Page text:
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Aum Shinri-kyo and Related Controversies

"Day of Judgment / Cultists loyal despite Matsumoto's arrest"

("Yomiuri Shimbun," February 23, 2004)

This is the 11th installment of a series on Chizuo Matsumoto, the founder of the Aum Supreme Truth cult. After pounding on the door and shouting for those inside to open up, a team of police investigators poured into an Aum Supreme Truth cult facility in Tokyo on March 22, 1995.
After the police entered, a 39-year-old male member of the cult came out of the door into the glare of the lights of television cameramen.
The police quoted him as saying that none of the cult's leaders had warned him of the raid.
He said he thought at the time that the government was going to destroy Aum by any means necessary.
Now living in an Aum-related facility in the Kanto region, the man joined the cult several months before Aum's sarin gas attack on the Tokyo subway system.
Though he continued working at a company job after joining Aum, the man later withdrew from the world at the exhortation of his wife, who had become an Aum believer earlier. The March 1995 raid by the Metropolitan Police Department came only a few days later.
Subsequently, one senior leader of Aum after another began strongly criticizing Aum's top leader Chizuo Matsumoto, alias Shoko Asahara, 48, as they were on trial for their alleged roles in a series of Aum-related incidents. The harsh criticism made in court by the senior leaders against Matsumoto led the man to seriously question his decision to join Aum.
Not sure what to do, he thought it might be better to quit the cult. In the end, however, he chose to stay in Aum.
Asked about the reason for that decision, he told a Yomiuri Shimbun reporter in January: "I didn't have any doubts about the Aum teachings themselves. In addition, leaving this religious organization would have meant that I'd have to have something to do with company superiors I hate."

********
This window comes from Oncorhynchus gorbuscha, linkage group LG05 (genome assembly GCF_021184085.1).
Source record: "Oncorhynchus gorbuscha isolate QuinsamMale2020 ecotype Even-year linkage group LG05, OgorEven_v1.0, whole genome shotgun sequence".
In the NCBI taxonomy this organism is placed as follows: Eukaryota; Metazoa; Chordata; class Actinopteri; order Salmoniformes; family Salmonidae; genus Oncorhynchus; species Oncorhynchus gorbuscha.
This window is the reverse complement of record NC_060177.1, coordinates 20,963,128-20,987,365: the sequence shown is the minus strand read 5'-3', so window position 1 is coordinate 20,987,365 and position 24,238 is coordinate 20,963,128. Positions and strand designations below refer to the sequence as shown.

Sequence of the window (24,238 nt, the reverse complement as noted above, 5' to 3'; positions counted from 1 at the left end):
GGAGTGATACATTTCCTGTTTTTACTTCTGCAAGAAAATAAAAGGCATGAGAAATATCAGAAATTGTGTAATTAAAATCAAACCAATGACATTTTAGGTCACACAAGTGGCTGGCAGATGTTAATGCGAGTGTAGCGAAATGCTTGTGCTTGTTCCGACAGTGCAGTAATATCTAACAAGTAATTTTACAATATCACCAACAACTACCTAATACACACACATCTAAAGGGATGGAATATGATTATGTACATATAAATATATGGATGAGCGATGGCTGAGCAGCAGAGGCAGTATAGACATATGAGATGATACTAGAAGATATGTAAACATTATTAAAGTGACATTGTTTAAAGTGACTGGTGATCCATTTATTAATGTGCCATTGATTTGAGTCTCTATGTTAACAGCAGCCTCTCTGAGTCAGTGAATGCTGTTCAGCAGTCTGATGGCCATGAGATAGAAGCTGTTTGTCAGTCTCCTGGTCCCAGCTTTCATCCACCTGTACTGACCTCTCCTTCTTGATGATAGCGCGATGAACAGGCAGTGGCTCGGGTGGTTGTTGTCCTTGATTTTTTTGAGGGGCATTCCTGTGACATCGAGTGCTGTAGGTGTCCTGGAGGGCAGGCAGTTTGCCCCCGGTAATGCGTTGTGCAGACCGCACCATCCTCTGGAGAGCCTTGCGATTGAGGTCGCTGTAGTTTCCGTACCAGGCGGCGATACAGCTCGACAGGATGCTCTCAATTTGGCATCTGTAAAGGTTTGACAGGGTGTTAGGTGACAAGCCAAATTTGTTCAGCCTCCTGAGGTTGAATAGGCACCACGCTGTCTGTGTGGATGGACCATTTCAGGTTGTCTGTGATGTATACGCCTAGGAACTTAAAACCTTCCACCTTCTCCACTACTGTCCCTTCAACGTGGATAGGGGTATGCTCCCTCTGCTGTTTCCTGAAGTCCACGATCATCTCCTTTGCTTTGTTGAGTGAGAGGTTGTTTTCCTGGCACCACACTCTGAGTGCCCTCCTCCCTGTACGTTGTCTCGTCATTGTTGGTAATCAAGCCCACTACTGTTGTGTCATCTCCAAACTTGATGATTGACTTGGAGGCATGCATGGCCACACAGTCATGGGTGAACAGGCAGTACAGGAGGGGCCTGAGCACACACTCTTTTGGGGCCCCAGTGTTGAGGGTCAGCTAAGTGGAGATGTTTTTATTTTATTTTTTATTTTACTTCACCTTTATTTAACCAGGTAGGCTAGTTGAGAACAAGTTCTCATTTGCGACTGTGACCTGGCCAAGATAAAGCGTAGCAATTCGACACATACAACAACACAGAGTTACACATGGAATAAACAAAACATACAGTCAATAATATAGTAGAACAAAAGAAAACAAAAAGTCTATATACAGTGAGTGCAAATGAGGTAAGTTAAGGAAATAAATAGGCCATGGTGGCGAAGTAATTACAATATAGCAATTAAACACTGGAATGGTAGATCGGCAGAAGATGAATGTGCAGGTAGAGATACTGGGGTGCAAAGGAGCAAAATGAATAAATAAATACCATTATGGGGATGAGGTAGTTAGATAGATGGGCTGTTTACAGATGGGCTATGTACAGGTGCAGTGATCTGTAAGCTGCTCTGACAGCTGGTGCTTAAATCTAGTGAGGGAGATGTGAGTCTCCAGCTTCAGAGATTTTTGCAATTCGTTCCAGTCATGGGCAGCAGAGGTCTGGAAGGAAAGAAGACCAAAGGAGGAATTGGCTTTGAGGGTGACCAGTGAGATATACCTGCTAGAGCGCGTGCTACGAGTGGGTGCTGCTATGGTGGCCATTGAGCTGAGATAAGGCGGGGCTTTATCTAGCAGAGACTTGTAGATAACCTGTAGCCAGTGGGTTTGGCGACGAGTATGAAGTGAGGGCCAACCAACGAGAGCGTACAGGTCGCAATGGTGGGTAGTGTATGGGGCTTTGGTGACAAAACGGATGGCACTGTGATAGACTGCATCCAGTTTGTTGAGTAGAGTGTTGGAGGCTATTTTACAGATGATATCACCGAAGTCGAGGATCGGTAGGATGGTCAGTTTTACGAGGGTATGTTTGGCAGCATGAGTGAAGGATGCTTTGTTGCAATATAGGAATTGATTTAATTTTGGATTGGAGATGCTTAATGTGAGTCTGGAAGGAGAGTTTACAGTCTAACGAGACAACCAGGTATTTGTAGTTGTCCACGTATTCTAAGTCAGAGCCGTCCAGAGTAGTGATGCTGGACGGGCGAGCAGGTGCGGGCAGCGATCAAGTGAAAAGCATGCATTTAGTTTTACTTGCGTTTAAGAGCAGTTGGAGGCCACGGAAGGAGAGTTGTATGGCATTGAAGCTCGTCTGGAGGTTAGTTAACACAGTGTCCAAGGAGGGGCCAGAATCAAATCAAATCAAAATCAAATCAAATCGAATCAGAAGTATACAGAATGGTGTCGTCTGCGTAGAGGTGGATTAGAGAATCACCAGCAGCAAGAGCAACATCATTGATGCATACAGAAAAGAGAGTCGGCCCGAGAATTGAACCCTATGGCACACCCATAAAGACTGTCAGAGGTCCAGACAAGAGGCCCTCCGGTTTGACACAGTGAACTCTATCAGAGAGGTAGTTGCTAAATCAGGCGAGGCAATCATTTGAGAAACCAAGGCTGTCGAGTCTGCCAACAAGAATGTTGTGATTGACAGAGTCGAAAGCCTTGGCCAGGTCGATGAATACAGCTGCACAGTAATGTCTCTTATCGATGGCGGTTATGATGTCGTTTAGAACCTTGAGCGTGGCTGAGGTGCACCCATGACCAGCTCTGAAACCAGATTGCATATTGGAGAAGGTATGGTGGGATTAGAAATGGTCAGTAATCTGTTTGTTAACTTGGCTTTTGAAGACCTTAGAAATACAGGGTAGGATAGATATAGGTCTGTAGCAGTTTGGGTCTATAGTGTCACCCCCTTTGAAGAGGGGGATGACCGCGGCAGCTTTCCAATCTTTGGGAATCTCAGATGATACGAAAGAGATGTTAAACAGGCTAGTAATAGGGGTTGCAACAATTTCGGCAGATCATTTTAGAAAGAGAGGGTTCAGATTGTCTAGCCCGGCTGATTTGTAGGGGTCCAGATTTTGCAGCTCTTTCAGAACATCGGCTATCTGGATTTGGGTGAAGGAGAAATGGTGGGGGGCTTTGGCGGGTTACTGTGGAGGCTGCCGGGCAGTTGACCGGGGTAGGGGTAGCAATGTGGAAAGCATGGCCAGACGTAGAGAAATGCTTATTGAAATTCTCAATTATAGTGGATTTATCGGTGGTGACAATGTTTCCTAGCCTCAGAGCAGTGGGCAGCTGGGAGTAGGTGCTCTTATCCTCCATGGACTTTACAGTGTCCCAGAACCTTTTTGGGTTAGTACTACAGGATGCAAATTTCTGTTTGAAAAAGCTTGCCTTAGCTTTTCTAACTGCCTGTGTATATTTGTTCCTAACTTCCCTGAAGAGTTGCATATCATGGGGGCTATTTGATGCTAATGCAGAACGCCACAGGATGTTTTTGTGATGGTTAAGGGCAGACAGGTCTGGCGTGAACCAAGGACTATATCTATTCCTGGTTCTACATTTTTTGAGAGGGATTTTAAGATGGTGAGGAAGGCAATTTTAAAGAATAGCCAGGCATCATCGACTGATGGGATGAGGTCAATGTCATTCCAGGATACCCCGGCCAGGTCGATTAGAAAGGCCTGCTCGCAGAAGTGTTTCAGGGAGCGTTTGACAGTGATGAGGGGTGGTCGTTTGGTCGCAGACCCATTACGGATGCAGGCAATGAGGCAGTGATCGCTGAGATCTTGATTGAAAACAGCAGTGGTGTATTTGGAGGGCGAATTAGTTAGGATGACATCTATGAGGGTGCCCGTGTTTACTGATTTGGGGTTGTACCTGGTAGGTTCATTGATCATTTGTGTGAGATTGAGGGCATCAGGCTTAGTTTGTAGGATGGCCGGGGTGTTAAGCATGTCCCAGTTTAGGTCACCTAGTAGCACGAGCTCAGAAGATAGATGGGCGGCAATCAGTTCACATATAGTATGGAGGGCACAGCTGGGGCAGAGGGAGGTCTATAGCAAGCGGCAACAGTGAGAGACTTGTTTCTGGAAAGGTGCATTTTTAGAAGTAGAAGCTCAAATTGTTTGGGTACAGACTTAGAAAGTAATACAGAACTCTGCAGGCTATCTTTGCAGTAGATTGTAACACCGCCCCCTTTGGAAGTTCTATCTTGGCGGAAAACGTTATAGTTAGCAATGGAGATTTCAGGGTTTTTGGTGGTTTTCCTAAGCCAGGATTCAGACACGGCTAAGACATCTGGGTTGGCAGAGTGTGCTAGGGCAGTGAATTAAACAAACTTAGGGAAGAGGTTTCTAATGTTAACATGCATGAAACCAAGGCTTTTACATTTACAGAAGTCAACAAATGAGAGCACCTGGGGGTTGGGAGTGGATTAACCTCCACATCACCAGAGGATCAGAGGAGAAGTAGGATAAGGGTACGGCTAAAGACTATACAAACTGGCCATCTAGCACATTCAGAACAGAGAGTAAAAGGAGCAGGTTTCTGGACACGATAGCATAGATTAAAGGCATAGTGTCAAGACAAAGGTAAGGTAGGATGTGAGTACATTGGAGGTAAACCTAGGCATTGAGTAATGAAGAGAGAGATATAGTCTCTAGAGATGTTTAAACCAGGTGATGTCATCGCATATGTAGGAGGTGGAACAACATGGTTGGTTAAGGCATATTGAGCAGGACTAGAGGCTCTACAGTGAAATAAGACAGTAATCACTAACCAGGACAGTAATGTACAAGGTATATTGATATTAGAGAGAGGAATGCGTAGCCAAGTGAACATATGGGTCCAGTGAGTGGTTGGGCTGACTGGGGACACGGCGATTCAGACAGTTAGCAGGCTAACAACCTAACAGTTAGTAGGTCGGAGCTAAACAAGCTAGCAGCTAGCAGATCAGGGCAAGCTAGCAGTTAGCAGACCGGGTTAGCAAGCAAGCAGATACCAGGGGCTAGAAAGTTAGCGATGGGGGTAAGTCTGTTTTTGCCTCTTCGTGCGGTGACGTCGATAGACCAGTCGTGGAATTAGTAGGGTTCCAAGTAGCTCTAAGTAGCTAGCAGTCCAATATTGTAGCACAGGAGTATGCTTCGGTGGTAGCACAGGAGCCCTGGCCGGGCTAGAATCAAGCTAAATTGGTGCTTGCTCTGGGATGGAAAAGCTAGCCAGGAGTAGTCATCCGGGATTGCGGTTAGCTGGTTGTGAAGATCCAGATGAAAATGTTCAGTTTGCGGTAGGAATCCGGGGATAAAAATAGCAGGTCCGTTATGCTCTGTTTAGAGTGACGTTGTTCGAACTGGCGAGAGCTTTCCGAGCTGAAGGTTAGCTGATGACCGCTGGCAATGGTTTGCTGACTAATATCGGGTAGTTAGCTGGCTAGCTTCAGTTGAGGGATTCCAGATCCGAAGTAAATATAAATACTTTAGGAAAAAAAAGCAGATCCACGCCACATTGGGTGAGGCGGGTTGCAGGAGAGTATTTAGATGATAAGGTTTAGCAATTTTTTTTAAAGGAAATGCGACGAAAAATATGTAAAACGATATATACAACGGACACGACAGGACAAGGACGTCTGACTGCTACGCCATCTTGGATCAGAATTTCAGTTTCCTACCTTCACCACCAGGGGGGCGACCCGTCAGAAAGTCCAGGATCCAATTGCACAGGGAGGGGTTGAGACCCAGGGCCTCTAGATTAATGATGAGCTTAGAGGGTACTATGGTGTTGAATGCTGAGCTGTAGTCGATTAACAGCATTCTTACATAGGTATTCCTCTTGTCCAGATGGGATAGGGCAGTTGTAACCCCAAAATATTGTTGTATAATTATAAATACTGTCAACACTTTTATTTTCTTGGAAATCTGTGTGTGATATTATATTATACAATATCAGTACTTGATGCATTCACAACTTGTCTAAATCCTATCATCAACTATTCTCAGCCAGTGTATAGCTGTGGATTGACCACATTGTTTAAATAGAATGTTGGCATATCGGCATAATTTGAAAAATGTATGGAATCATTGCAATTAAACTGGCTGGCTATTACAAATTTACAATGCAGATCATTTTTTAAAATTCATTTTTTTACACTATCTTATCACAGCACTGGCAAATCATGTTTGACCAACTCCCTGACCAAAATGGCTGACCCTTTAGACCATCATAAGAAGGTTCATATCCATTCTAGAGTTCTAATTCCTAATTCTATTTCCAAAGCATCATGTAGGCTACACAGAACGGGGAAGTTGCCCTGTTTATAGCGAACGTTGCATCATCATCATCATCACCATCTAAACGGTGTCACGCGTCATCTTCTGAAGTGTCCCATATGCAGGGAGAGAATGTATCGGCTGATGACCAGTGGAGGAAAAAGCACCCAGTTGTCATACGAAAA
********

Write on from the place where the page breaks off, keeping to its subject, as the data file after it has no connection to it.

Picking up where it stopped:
He still remains unable to break his spiritual dependency on Aum, saying: "I'd really like to see Asahara tell the truth about the allegations of the series of incidents in question. Given the situation, I can never feel at ease."
Group offered an alternative
A man in his 30s was among the 100 participants in a nine-day intensive training course Aum held from late 2003 over the New Year's period at a cult facility in Yashio, Saitama Prefecture. He said he had come from a place far from the facility and had joined Aum about a year ago.
Having been frustrated by the difficulty of forging good relationships with others in corporate life, he had changed jobs more than 20 times before finding an Aum-published book in a bookstore one day.
He began to attend Aum training sessions more and more frequently to practice yoga, which made him feel nimble.
The idea began to crystallize in his mind that there was no alternative for him but to join Aum, "as I am disgusted with everything else in this world," he said.
Even if Matsumoto, the top Aum leader, were convicted, the man would not leave the cult, he said in a feeble voice, adding: "Crime is a thing of this world. The system of Aum teachings is quite another."
According to opinion surveys conducted by Kimiaki Nishida, 43, an associate professor at Shizuoka Prefectural University, Aum followers, unlike those of other cults, have a strong propensity to be positive about the truth of the cult's teachings and the virtues of Aum as a religious organization even after they quit Aum.
"Aum believers used to form a personal relationship with Matsumoto with the earnest aim of achieving what Aum preaches as true freedom," said the associate professor, "So most of them, even after bolting from Aum, find it extremely hard to adapt themselves anew to the realities of society, since their negative view of society is hard to change."
A typical example of this was a former female Aum follower in her 20s, whom Taido Kusumaya, a Nichiren Buddhist priest at Daimyoji temple in Yokosuka, Kanagawa Prefecture, met to counsel about ways of severing her spiritual ties to Aum.
She joined Aum in 1993 and was arrested by police on suspicion of illegally entering a building and later brought back to her parents' home.
In the counseling session with Kusuyama in May 1995, she sat in a lotus position all the time, continuously reciting a mystical invocation while keeping track of the recitations with a counter she held firmly in her hand.
Even after the arrest of Matsumoto, the woman remained convinced of what she described as the infallibility of Aum teachings, stating enthusiastically, "For the cause of rescuing Japan from Armageddon, I'm determined to continue religious training in order to fulfill the goal of obtaining perfect freedom as taught by Aum."
After two months of counseling with Kusuyama, she at last quit the cult, but the counseling went on even after that.
Three years later, having become able to judge things on her own, she recently came across one of the Aum leaders on the active list. The leader tried to persuade her to rejoin the cult, saying, "You'll get a chance to enter paradise only if you stay with us."